stl new - std::vector, default construction, C++11 and breaking changes





features example (3)


I think solution for use-case you described is not optimal and not complete, that's why you got problems upgrading to C++11.

C++ always cares about semantic and when you write program in c++ you'd better to understand your semantic. So in your case you wish to create N objects, but while you are not changing them you wish them to share same memory for optimization. Nice idea, but how to get this done: 1) copy constructor. 2) static implementation + copy constructor. Have you considered both solutions?

Consider you need M vectors of N objects, how many times shared memory will be allocated if you choose 1st scenario? It is M, but why do we need to allocate memory M times if we want to create vectors containing MxN objects?

So correct implementation here is to point to static memory by default, and allocate memory only if object is changed. In such a case allocating M vectors of N objects will give you... 1 'shared' memory allocation.

In your case you violated correct semantic abusing copy constructor, which is: 1) not obvious 2) not optimal and now you have to pay off.

I ran today against a quite subtle issue I'd like to have your opinion on.

Consider the following garden-variety shared-body-idiom class:

struct S
{
    S() : p_impl(new impl) {}
private:
    struct impl;
    boost::shared_ptr<impl> p_impl;
};

The fun appears when you try to put those into vectors in the following way:

std::vector<S> v(42);

Now, with MSVC 8 at least, all the elements in v share the same impl member. Actually, what causes this is the vector constructor:

template <typename T, typename A = ...>
class vector
{
    vector(size_t n, const T& x = T(), const A& a = A());
    ...
};

Under the scenes, only one S object gets default constructed, the n elements of the vector are copied from it.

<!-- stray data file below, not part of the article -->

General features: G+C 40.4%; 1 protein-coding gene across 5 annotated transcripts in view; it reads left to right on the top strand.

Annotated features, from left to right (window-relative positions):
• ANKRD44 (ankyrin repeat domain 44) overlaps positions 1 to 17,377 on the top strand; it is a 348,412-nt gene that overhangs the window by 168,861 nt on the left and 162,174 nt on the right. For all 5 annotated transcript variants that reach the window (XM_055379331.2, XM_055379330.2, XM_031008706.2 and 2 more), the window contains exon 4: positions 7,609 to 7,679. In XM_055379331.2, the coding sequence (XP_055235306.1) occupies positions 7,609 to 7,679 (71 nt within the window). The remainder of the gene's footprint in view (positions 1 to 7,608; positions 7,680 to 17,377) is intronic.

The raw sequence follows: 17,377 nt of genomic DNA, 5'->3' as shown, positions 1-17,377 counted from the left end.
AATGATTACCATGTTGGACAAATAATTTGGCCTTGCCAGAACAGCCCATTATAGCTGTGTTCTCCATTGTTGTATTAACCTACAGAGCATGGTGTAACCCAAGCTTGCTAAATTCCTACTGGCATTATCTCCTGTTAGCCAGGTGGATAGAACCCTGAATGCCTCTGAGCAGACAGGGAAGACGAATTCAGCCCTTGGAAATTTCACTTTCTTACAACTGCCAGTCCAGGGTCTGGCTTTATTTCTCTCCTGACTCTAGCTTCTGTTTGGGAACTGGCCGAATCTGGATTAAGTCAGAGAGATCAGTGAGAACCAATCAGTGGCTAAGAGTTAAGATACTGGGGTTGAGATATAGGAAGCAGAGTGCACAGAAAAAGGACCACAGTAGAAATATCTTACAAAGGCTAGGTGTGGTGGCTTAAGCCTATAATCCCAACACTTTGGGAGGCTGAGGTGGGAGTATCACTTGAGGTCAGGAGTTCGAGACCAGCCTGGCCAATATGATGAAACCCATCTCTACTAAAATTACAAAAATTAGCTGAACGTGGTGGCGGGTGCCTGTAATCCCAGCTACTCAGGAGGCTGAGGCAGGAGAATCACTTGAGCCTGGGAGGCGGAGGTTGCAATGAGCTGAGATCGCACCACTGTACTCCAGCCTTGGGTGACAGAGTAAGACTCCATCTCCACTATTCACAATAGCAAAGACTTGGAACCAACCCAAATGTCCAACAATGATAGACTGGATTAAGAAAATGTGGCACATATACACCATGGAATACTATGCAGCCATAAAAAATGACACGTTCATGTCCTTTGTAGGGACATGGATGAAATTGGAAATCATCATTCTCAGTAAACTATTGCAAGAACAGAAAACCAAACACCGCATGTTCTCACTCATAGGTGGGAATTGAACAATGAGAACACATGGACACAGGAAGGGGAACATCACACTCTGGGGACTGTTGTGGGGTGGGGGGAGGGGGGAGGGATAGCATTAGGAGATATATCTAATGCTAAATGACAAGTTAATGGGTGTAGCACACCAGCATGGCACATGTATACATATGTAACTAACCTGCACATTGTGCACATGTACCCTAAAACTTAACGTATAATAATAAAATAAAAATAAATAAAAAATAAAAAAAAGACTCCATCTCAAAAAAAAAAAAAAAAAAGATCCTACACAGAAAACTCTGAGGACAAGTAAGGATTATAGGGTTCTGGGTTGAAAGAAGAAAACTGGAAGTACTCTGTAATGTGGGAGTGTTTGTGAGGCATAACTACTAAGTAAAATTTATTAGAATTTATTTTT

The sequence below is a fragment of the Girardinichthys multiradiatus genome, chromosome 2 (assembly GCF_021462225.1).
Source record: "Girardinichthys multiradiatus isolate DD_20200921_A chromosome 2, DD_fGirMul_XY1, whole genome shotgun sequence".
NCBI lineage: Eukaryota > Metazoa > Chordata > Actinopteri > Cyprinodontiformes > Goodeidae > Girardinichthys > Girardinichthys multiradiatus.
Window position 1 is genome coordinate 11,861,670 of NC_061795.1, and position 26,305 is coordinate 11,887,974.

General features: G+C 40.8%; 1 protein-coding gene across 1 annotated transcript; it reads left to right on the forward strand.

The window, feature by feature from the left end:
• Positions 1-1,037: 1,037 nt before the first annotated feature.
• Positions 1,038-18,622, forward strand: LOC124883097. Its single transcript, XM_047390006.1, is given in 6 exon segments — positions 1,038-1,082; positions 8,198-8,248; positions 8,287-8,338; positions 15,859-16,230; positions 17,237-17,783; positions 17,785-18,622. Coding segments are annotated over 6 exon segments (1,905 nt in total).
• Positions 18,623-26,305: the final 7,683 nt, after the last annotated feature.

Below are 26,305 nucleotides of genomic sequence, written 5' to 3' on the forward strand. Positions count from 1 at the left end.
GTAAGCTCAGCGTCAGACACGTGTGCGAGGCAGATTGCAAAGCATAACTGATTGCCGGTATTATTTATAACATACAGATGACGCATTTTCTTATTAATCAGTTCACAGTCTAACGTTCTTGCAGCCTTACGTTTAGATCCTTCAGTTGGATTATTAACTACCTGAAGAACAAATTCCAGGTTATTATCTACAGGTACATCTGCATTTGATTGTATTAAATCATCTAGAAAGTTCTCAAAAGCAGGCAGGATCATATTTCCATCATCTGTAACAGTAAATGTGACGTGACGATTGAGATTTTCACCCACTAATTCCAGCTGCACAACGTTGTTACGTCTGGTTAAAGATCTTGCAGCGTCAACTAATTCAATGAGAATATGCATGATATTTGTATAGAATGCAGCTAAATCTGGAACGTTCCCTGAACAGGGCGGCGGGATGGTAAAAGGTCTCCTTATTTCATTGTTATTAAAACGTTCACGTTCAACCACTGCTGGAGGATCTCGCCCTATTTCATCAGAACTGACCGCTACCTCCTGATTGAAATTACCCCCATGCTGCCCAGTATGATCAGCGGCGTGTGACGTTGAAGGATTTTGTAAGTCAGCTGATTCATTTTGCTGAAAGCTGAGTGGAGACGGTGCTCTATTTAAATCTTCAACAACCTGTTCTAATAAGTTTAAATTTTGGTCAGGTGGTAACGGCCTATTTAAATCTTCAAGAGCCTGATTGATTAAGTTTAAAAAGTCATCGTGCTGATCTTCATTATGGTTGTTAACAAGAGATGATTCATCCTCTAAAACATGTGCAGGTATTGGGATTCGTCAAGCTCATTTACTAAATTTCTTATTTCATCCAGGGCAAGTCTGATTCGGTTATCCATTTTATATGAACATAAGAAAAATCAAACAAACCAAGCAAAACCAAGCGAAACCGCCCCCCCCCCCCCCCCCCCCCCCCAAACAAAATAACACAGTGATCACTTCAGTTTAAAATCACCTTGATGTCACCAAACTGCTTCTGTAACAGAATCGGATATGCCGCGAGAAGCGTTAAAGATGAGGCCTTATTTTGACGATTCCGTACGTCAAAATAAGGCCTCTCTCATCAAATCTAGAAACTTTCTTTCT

Now, with C++11, there are rvalue references. So it cannot work like this. If a vector is constructed as

std::vector<S> v(42);

then most likely, implementations will chose to default construct the n objects inside the vector, since copy construction may not be available. This would be a breaking change in this case.

My question is:

  1. Does the C++03 standard mandates that std::vector must have a constructor defined as above, ie. with a default argument ? In particular is there a guarantee that the entries of the vector object get copied instead of default constructed ?
  2. What does the C++11 standard say about this same point ?
  3. I see this as a possibility for a breaking change between C++03 and C+11. Has this issue been investigated ? Solved ?

PS: Please no comments about the default constructor of the class S above. It was this or implementing some form of lazy construction.




Does the C++03 standard mandate that std::vector must have a constructor defined as above, i.e. with a default argument? In particular is there a guarantee that the entries of the vector object get copied instead of default constructed?

Yes, the specified behavior is that x is copied n times so that the container is initialized to contain with n elements that are all copies of x.


What does the C++11 Standard say about this same point?

In C++11 this constructor has been turned into two constructors.

vector(size_type n, const T& x, const Allocator& = Allocator()); // (1)
explicit vector(size_type n);                                    // (2)

Except for the fact that it no longer has a default argument for the second parameter, (1) works the same way as it does in C++03: x is copied n times.

In lieu of the default argument for x, (2) has been added. This constructor value-initializes n elements in the container. No copies are made.

If you require the old behavior, you can ensure that (1) is called by providing a second argument to the constructor invocation:

std::vector<S> v(42, S());

I see this as a possibility for a breaking change between C++03 and C++11. I see this as a possibility for a breaking change between C++03 and C++11. Has this issue been investigated? Solved?

Yes, as your example demonstrates, this is indeed a breaking change.

As I am not a member of the C++ standardization committee (and I haven't paid particularly close attention to library-related papers in the mailings), I don't know to what degree this breaking change was discussed.




Actually, the erase function works for two profiles:

  • Removing a single element

    iterator erase (iterator position);
    
  • Removing a range of elements

    iterator erase (iterator first, iterator last);
    

Since std::vec.begin() marks the start of container and if we want to delete the ith element in our vector, we can use:

vec.erase(vec.begin() + index);

If you look closely, vec.begin() is just a pointer to the starting position of our vector and adding the value of i to it increments the pointer to i position, so instead we can access the pointer to the ith element by:

&vec[i]

So we can write:

vec.erase(&vec[i]); // To delete the ith element






c++ stl vector c++11 backwards-compatibility